We desperately need more empathy. At least, that’s what we are told—in political rhetoric, in bestselling popular science books, in international development discourse, in feminist and anti-racist activism. Among current political antagonisms, especially the rise of Trumpism, many are worried about the deleterious effects of “empathy erosion.”
Empathy has been touted as a necessary quality in leadership, the solution to a wide range of social …
Empathy varies a lot among people, psychological research has found. But it also varies widely among countries and cultures. When my colleagues and I set out to analyze the largest study on empathy ever done—104,365 people from 63 countries—we expected to learn whether the extent to which we tune into others’ emotional cues clearly differs by culture. Instead, we were left with a number of …
Last year, the Brexit vote in the United Kingdom and the election of Donald Trump as U.S. President sparked fears of a worldwide populist revolt. But when Geert Wilders’s right-wing populist Freedom Party finished second in the Dutch general elections in March 2017, and Marine Le Pen was defeated in the run-off of the French presidential elections two months later, some political commentators were quick …
In Inventing Human Rights: A History, UCLA historian Lynn Hunt traces the modern concept of Human Rights to a series of mid-18th century epistolary novels with a strong first person perspective, including Julie by Jean-Jacques Rousseau and Samuel Richardson’s Pamela and Clarissa. Male and female readers got passionately engrossed in the experience of being “in” the body and position of the heroines of these novels. …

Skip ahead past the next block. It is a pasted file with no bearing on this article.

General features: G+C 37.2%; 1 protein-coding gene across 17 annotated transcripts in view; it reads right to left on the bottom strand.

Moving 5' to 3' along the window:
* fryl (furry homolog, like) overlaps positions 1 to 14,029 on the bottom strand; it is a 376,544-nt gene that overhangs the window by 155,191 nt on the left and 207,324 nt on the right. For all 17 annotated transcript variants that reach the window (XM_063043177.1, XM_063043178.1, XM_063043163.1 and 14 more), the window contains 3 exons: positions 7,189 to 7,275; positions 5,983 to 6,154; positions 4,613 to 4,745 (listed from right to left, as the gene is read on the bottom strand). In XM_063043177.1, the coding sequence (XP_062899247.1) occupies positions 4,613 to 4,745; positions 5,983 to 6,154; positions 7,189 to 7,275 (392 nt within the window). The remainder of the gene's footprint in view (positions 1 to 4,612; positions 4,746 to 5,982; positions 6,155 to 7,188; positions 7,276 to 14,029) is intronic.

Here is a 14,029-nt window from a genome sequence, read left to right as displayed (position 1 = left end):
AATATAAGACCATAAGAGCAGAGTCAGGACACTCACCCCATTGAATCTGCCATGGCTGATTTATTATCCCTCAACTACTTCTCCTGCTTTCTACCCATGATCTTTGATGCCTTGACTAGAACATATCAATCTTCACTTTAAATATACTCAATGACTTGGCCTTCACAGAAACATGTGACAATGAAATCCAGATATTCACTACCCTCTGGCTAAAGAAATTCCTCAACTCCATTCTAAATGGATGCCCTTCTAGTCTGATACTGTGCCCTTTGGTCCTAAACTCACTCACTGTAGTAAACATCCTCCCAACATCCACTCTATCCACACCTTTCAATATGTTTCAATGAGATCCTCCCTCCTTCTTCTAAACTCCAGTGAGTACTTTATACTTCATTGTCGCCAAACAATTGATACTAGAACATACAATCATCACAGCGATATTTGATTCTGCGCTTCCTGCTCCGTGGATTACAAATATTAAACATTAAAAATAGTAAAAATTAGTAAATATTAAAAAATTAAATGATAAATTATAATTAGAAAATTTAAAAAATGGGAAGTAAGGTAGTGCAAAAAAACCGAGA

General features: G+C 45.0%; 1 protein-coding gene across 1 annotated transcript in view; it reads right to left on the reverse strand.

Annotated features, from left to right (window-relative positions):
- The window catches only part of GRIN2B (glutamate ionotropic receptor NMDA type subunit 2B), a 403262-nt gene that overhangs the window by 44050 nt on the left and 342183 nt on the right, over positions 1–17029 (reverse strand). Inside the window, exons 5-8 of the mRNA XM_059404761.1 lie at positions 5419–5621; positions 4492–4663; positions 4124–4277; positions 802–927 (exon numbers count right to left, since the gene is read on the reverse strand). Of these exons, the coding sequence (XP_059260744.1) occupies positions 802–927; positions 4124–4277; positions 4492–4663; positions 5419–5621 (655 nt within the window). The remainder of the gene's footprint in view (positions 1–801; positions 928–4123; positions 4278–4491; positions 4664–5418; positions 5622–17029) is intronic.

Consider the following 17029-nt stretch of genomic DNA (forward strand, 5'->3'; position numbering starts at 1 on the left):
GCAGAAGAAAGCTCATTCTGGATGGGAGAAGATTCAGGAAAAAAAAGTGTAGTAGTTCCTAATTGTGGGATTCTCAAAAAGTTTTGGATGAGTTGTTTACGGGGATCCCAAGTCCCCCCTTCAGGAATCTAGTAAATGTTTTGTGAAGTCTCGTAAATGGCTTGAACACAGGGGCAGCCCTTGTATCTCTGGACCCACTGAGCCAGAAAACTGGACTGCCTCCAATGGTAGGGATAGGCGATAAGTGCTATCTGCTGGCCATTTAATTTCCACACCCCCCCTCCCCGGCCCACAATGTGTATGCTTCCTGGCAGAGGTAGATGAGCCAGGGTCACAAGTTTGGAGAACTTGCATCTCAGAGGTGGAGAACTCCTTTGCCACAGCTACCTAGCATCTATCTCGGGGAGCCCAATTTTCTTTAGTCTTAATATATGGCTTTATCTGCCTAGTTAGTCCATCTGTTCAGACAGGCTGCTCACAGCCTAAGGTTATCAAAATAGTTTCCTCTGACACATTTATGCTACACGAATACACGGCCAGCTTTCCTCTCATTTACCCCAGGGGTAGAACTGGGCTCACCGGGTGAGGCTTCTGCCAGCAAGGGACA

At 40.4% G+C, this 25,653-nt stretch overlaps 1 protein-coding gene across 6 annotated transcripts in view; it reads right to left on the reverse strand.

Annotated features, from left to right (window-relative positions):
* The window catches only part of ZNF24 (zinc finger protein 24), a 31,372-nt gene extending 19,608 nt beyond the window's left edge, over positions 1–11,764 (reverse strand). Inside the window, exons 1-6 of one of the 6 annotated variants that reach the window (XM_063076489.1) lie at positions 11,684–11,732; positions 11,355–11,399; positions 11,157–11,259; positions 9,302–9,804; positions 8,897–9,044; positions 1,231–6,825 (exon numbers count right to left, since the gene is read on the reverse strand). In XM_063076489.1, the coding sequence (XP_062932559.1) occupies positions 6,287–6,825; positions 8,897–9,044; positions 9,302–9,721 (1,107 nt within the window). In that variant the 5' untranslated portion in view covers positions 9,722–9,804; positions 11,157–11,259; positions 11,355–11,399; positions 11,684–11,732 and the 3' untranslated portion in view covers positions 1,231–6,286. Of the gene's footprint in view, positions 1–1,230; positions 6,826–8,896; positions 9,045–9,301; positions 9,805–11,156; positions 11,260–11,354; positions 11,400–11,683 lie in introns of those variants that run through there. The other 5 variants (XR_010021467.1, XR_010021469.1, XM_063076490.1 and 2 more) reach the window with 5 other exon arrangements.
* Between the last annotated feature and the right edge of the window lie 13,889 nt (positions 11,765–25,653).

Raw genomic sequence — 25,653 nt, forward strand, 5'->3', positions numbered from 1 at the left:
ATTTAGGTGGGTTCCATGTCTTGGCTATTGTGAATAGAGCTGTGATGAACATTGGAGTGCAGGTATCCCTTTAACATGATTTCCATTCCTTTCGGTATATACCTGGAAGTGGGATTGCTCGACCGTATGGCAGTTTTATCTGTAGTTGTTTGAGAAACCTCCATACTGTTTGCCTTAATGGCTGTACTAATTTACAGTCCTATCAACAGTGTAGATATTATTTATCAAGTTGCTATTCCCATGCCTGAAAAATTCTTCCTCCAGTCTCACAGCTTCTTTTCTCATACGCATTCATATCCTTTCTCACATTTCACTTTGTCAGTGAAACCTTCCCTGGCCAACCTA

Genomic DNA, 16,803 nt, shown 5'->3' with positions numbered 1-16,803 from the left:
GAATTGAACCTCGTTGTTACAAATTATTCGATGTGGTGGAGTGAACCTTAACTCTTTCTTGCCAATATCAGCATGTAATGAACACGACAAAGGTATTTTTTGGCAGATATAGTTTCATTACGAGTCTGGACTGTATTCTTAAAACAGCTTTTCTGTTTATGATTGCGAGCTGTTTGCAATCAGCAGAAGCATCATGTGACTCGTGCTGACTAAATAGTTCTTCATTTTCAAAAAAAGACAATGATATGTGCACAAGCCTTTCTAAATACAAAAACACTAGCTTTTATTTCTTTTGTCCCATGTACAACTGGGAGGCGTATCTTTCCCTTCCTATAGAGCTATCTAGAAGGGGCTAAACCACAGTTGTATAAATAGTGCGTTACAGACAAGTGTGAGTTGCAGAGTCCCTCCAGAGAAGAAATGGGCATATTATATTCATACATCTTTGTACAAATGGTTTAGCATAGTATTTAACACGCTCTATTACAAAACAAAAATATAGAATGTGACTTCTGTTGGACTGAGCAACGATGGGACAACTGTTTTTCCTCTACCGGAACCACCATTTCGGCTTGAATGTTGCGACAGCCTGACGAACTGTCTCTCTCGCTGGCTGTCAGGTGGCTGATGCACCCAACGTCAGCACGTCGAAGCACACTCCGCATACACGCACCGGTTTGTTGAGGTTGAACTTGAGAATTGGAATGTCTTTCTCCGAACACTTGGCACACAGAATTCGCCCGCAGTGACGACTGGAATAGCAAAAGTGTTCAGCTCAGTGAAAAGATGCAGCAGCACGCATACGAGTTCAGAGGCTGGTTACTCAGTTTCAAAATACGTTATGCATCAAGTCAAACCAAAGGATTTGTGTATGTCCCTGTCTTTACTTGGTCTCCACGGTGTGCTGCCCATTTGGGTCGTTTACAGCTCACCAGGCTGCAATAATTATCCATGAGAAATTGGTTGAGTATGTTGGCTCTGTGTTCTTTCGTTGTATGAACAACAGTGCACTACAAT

Empathy seems to be one of the most “natural” emotions, but before 1908, no one in the English-speaking world had heard of it.
And when it did appear, “empathy” was a translation from the German Einfühlung, literally “in-feeling,” with the surprising meaning of projecting one’s own feelings into nature and objects of art.
This meaning is strange to us now. But the feeling we call …
“Keep going straight here!”
“Err, that’s not what the app is telling me to do.”
“Yes, but it’s faster this way. The app is taking you to the beltway. Traffic is terrible there!”
“Okay. I don’t know these roads.”
So went a conversation with an Uber driver in northern Virginia recently. But imagine it was a self-driving Uber. Would you even have that conversation, or would you be doomed …
Every time I go on Facebook I end up staring into the eyes of a puppy. Sometimes it has been mistreated, has a bad case of mange, or worse. Sometimes it’s looking for a home. I feel a tug on my heartstrings: What if I were that homeless puppy? It also makes me feel very important: Only I can save this puppy!
But in real …
My train line is smarter than your train line.
I’m a regular rider of “The Brain Train,” officially known as the Gold Line on the L.A. Metro system’s. The Gold Line is light rail running from the eastern San Gabriel Valley into downtown L.A. and then back out again to East L.A. Along the way, it connects enough smart institutions—from innovative community colleges, to a …
This is a Zócalo Inquiry, Is Empathy the 20th Century’s Most Powerful Invention?
darling. beloved. come closer.
I hold history’s hand in mine, an old friend
we walk together along the paved zanja madre
a river of dirt and water. small tribes of seagulls
nest in the shifting sediment
come, beloved. walk with me.
I am as determined as clover
plant the self where you find hope. fly
land. root. you don’t need permission to exist
I take out my ancestor’s artifacts
and strap them to my …
News with an element of sensation becomes breaking news today. Sensation sells. Everything is made sensational even if it is not.